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Clinical reasoning: lessons learned from pharyngitis!. Robert M. Centor, MD, FACP Dean, HRMC, UAB. Roadmap. Clinical reasoning System 1 – Intuitive (FAST) System 2 – Analytic (SLOW) My evolving problem representation and illness scripts Adult sore throats – morbidity & mortality And why?

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clinical reasoning lessons learned from pharyngitis
Clinical reasoning: lessons learned from pharyngitis!
  • Robert M. Centor, MD, FACP
  • Dean, HRMC, UAB
roadmap
Roadmap
  • Clinical reasoning
    • System 1 – Intuitive (FAST)
    • System 2 – Analytic (SLOW)
  • My evolving problem representation and illness scripts
  • Adult sore throats – morbidity & mortality
  • And why?
  • Take home lessons
goals
Goals
  • Understand dual-process theory of clinical reasoning
  • Understand why we should expand the pharyngitis paradigm
  • Understand red flags in pharyngitis (changing the illness script)
  • Understand when to invoke analytic reasoning
why clinical reasoning
Why clinical reasoning
  • Kassirer:
    • Academic Medicine July, 2010 “Teaching Clinical Reasoning”
  • WAR research
    • Value of attendings sharing their thought processes
the tyranny of a term
The tyranny of a term
  • 29-year-old woman c/o of fever and cough
  • Abnormal CXR
  • Treated for CAP with azithromycin
1 week later
1 week later
  • CXR has worsened
  • Admitted for CAP
  • Treated with moxifloxacin
  • D/C’ed after 4 days
2 weeks later
2 weeks later
  • Fever and cough have not subsided
  • ID consult takes a history:
    • 2 months of fever and cough
    • 9 pound weight loss
    • True night sweats daily
    • Lives in a home for former drug abusers
diagnostic errors
Diagnostic errors
  • Patient has TB
  • The label encouraged “premature closure”
  • The physicians used intuitive decision making
  • Never moved to analytic decision making
  • They never “slowed down”
the tyranny of a term1
The tyranny of a term
  • CAP
  • CHF
  • “Just a sore throat”
intuitive or automatic
Intuitive or automatic
  • Problem representation (should include context)
  • Illness scripts
  • Often involves pattern recognition
  • Contextual cues
expertise vs experienced non experts
Expertise vs. experienced non-experts
  • Refining problem representation
  • Refining illness scripts
  • Knowing when to invoke analytic reasoning
    • Slowing down when you should: a new model of expert judgment
    • Moulton Acad Med 2007 vol. 82 (10 Suppl) pp. S109-16
cap revisited
CAP revisited
  • Physicians used intuitive reasoning
  • Their illness script for CAP:
    • Fever
    • Cough
    • Abnormal CXR
  • Consultant had an expanded illness script
  • “Slowed down” and switched to analytic reasoning
my pharyngitis evolution
My pharyngitis evolution
  • How my problem representation and illness scripts evolved over 30 years
  • The following cases tell a cautionary tale
slide16
1981
  • Problem representation:
    • Does the adult pharyngitis ER patient have a strep throat?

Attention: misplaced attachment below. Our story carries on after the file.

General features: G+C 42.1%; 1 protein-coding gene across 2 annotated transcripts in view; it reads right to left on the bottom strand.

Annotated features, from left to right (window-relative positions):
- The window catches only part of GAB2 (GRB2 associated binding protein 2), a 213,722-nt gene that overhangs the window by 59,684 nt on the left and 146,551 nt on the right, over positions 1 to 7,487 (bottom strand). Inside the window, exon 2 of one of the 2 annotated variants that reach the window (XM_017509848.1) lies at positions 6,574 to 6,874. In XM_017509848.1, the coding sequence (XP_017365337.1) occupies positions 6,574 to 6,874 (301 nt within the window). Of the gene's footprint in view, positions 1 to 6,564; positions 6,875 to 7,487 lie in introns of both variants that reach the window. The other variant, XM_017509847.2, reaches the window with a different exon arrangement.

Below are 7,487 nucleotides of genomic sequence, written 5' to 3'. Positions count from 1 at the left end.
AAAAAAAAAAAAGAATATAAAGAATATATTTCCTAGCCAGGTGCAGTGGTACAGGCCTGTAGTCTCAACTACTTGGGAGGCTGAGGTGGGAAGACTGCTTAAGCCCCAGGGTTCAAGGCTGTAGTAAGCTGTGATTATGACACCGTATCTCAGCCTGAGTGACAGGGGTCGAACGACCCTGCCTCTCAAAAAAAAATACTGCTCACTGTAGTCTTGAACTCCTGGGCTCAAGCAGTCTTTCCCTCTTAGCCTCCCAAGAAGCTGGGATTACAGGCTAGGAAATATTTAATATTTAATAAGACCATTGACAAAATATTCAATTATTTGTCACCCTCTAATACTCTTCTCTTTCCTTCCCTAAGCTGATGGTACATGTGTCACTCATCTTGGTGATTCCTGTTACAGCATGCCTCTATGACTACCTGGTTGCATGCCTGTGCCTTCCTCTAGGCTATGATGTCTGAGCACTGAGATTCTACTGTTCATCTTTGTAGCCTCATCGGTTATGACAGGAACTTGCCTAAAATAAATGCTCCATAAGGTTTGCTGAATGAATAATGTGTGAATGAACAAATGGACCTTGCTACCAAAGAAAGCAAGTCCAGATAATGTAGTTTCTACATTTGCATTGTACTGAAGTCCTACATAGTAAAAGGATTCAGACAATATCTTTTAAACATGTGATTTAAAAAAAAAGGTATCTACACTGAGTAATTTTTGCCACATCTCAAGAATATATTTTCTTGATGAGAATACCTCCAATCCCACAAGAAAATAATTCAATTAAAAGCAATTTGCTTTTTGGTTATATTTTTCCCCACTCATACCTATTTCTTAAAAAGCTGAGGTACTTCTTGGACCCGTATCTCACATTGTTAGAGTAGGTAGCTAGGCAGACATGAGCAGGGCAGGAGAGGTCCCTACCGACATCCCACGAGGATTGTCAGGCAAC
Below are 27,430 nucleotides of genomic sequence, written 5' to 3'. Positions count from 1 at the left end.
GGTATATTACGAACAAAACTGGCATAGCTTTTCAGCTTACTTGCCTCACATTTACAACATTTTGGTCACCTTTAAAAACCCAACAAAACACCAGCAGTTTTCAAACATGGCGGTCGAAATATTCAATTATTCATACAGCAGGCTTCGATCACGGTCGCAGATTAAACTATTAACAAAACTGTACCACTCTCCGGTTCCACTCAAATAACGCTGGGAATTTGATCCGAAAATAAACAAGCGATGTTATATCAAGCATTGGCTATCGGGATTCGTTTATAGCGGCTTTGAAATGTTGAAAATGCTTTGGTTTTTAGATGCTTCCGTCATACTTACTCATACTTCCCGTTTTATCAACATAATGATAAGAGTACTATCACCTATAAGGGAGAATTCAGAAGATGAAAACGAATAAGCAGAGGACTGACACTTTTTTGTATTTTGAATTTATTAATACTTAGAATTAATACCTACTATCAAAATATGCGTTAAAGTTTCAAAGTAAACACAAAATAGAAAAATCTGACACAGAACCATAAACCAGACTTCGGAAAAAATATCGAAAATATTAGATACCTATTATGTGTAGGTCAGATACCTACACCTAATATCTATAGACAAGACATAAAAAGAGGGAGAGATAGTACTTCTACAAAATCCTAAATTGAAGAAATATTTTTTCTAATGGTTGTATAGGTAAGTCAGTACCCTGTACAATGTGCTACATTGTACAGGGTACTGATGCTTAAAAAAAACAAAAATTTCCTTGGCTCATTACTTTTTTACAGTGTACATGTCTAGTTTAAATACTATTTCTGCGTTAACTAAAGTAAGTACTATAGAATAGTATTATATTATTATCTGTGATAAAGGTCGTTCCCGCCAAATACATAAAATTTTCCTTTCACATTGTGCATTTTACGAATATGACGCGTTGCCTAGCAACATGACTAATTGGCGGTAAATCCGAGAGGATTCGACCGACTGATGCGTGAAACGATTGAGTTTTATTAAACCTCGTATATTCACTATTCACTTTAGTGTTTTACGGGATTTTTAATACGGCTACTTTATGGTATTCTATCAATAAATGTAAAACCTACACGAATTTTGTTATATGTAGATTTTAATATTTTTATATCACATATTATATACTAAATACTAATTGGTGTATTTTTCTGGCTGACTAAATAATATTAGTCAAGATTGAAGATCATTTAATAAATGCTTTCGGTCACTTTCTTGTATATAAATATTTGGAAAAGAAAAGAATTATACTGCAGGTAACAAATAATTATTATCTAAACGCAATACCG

• Context:
    • No rapid tests yet
    • Minimal chance for follow-up
  • Illness script
    • Treat strep throat patients to prevent acute rheumatic fever
    • Strep throat patients look sicker (on average)
group a strep prediction model
Group A Strep Prediction Model
  • 286 consecutive adult ED patients
  • 2 throat swab cultures – with specific typing of groups (A,B,C and G)
  • Logistic regression model developed

Centor. MDM – 1981.

the model
The MODEL
  • Four factors, equally weighted
    • Tonsillar exudates
    • Swollen, tender anterior cervical nodes
    • Lack of cough
    • Fever
probability estimates
History of fever
  • Tonsillar exudates
  • Swollen, tender, anterior cervical nodes
  • Lack of cough

Probability Estimates

slide20
2000
  • Problem representation:
    • Provide the four clinical factors
  • Context:
    • Want to treat strep throat – several reasons
    • But we may also want to treat group C strep
illness script 2000
Illness script 2000
  • Use the score to estimate strep probability
  • We should give strep throat patients penicillin
    • To prevent acute rheumatic fever
    • To decrease peritonsillar abscess
    • To decrease symptom duration
    • To decrease contagion
an eponym
Adios pharyngitis – 1993

Eponym first used 2000

The prevailing paradigm

An eponym
slide29
Pharyngitis Guideline (CDC & AAFP)
    • Reassure 0 + 1
    • Test 2
    • Test or treat 3 + 4
slide31
Pharyngitis guideline
    • Reassure 0 + 1
    • Test 2, 3 & 4
    • I become enraged with this quote
clinical infectious diseases 2002
Clinical Infectious Diseases 2002
  • “We must conclude, therefore, that the algorithm based strategy proposed in the ACP-ASIM Guideline would result in the administration of antimicrobial treatment to an unacceptably large number of patients with nonstreptococcal pharyngitis.”
why are the conclusions different
Why are the conclusions different?
  • Different focus of illness scripts
  • ACP – more outpatient generalist focused, therefore treating the patient is the clear priority
  • IDSA – more societal focused – worried about creating antibiotic resistance
a malpractice lawyer calls
a Malpractice Lawyer calls
  • Father of 2 boys w/ documented group A strep c/o sore throat
  • Negative rapid test -> no Rx
  • Patient dies 2 days later of group A strep septicemia
  • Do they have a case?
mistakes made 1
Mistakes Made #1
  • Ignored the concept of pretest probability
  • This is a contextual error
  • He used intuitive diagnosis and treatment, but should have invoked analytical reasoning
  • But this care does follow a guideline…
  • So probably no malpractice case
slide39
Morning Report Presentation

Symptomatic treatment

both times

Severe (10/10) throat pain, high fever, and hoarseness